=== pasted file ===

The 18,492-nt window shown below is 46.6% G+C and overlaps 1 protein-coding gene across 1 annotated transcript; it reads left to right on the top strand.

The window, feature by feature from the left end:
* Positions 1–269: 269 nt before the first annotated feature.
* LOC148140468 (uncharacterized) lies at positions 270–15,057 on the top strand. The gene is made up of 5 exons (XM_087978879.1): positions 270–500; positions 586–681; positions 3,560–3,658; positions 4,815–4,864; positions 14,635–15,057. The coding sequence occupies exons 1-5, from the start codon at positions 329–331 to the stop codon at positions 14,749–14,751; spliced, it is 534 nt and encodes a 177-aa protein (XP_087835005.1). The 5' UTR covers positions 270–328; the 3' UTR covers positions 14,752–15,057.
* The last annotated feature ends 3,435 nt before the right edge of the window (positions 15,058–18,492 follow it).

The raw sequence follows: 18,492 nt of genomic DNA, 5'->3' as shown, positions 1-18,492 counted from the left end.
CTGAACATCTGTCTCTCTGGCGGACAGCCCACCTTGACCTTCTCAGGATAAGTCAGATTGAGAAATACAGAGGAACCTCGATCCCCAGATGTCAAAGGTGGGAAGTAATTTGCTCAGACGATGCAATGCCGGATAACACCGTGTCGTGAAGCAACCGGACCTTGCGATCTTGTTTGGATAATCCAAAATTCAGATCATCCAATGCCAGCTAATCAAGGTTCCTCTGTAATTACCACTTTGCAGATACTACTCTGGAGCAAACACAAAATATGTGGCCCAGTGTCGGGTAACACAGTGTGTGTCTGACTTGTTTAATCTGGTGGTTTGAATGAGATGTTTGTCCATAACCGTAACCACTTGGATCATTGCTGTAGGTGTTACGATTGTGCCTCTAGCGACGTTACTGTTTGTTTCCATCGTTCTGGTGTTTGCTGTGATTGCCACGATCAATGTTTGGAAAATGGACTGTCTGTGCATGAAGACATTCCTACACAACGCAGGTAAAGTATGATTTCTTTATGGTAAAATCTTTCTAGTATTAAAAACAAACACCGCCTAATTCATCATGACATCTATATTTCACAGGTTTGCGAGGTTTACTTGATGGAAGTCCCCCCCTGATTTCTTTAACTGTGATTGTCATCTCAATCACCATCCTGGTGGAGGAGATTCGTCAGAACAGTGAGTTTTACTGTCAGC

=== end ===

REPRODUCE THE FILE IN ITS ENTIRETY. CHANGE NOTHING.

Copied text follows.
The 18,492-nt window shown below is 46.6% G+C and overlaps 1 protein-coding gene across 1 annotated transcript; it reads left to right on the top strand.

The window, feature by feature from the left end:
* Positions 1–269: 269 nt before the first annotated feature.
* LOC148140468 (uncharacterized) lies at positions 270–15,057 on the top strand. The gene is made up of 5 exons (XM_087978879.1): positions 270–500; positions 586–681; positions 3,560–3,658; positions 4,815–4,864; positions 14,635–15,057. The coding sequence occupies exons 1-5, from the start codon at positions 329–331 to the stop codon at positions 14,749–14,751; spliced, it is 534 nt and encodes a 177-aa protein (XP_087835005.1). The 5' UTR covers positions 270–328; the 3' UTR covers positions 14,752–15,057.
* The last annotated feature ends 3,435 nt before the right edge of the window (positions 15,058–18,492 follow it).

The raw sequence follows: 18,492 nt of genomic DNA, 5'->3' as shown, positions 1-18,492 counted from the left end.
CTGAACATCTGTCTCTCTGGCGGACAGCCCACCTTGACCTTCTCAGGATAAGTCAGATTGAGAAATACAGAGGAACCTCGATCCCCAGATGTCAAAGGTGGGAAGTAATTTGCTCAGACGATGCAATGCCGGATAACACCGTGTCGTGAAGCAACCGGACCTTGCGATCTTGTTTGGATAATCCAAAATTCAGATCATCCAATGCCAGCTAATCAAGGTTCCTCTGTAATTACCACTTTGCAGATACTACTCTGGAGCAAACACAAAATATGTGGCCCAGTGTCGGGTAACACAGTGTGTGTCTGACTTGTTTAATCTGGTGGTTTGAATGAGATGTTTGTCCATAACCGTAACCACTTGGATCATTGCTGTAGGTGTTACGATTGTGCCTCTAGCGACGTTACTGTTTGTTTCCATCGTTCTGGTGTTTGCTGTGATTGCCACGATCAATGTTTGGAAAATGGACTGTCTGTGCATGAAGACATTCCTACACAACGCAGGTAAAGTATGATTTCTTTATGGTAAAATCTTTCTAGTATTAAAAACAAACACCGCCTAATTCATCATGACATCTATATTTCACAGGTTTGCGAGGTTTACTTGATGGAAGTCCCCCCCTGATTTCTTTAACTGTGATTGTCATCTCAATCACCATCCTGGTGGAGGAGATTCGTCAGAACAGTGAGTTTTACTGTCAGC